NASA tries fueling moon rocket in test, but leak reoccurs

NASA tries fueling moon rocket in test, but leak reoccurs

CAPE CANAVERAL, Fla. — NASA’s new moon rocket sprouted another fuel leak Wednesday as engineers tested the plumbing ahead of a launch attempt as early as next week.

The daylong demo had barely begun when hazardous hydrogen fuel began escaping at the same place and same time as before, despite new seals and other repairs. Engineers halted the flow and warmed the lines in hopes of plugging the leak, and proceeded with the test. The leak continued to persist.

Wednesday’s results will determine whether the 322-foot (98-meter) rocket is ready for its first test flight, a lunar-orbiting mission with mannequins instead of astronauts.

Hydrogen leaks spoiled the first two launch attempts, as well as earlier countdown tests. The countdown this month saw so much hydrogen escape that NASA’s limit was more than twice exceeded. Wednesday’s leak came close to the limit, but the launch team managed to get the leak down to acceptable levels as the test continued.

After the previous delay, NASA replaced two seals. The one with the tiny indentation measured just one-hundredths of an inch.

” Although it doesn’t seem like much, we are dealing with hydrogen, the smallest element in the periodic table. Mission manager Mike Sarafin said that this is not a big deal.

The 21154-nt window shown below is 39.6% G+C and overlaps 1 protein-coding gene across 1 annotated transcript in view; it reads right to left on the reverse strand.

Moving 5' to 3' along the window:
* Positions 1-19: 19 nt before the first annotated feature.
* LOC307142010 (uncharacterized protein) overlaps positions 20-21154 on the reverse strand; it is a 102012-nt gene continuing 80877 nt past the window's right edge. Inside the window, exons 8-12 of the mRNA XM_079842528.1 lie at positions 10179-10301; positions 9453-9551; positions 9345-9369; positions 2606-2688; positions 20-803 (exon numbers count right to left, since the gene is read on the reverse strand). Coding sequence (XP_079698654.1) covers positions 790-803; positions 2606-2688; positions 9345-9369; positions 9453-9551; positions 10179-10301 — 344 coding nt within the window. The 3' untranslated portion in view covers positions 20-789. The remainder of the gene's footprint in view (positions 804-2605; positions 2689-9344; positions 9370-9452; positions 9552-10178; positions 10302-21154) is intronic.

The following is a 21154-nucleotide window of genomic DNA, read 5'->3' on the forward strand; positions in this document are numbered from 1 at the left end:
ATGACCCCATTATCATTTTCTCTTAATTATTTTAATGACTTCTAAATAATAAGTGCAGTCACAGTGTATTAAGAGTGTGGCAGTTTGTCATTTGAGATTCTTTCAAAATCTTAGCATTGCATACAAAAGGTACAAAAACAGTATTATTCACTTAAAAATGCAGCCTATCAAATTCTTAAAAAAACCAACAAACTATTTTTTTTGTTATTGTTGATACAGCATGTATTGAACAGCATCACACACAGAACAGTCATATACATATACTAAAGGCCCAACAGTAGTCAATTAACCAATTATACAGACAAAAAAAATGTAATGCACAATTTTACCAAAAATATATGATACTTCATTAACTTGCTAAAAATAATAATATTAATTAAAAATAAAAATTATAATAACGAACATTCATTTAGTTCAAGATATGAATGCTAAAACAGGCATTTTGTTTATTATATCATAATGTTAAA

Wednesday’s objective: pumping nearly 1 million gallons (4 million liters) into the rocket, with minimum leakage. That would put NASA on course for a possible launch attempt Tuesday, provided the U.S. Space Force extends the certification of batteries on board that are part of the flight safety system.

NASA also replaced seals and accelerated the loading of super-cold liquid hydrogen (and oxygen) into spacecraft. The launch team acted even slower after Wednesday’s leak to ensure that the plumbing was not under more stress.

Once launched, the crew capsule atop the rocket will be the first to orbit the moon in 50 years. The $4. 1 billion mission should last more than five weeks, ending with a splashdown in the Pacific. Astronauts would climb aboard for the second test flight, dashing around the moon in 2024. The third mission, targeted for 2025, would see a pair of astronauts actually landing on the moon.

NASA’s Space Launch System rocket has a greater power rating than the Saturn V rocket which sent Apollo astronauts into space during late 1960s, early 1970s. Just like now, NASA struggled with elusive hydrogen leaks during the shuttle era, especially during the early 1990s.


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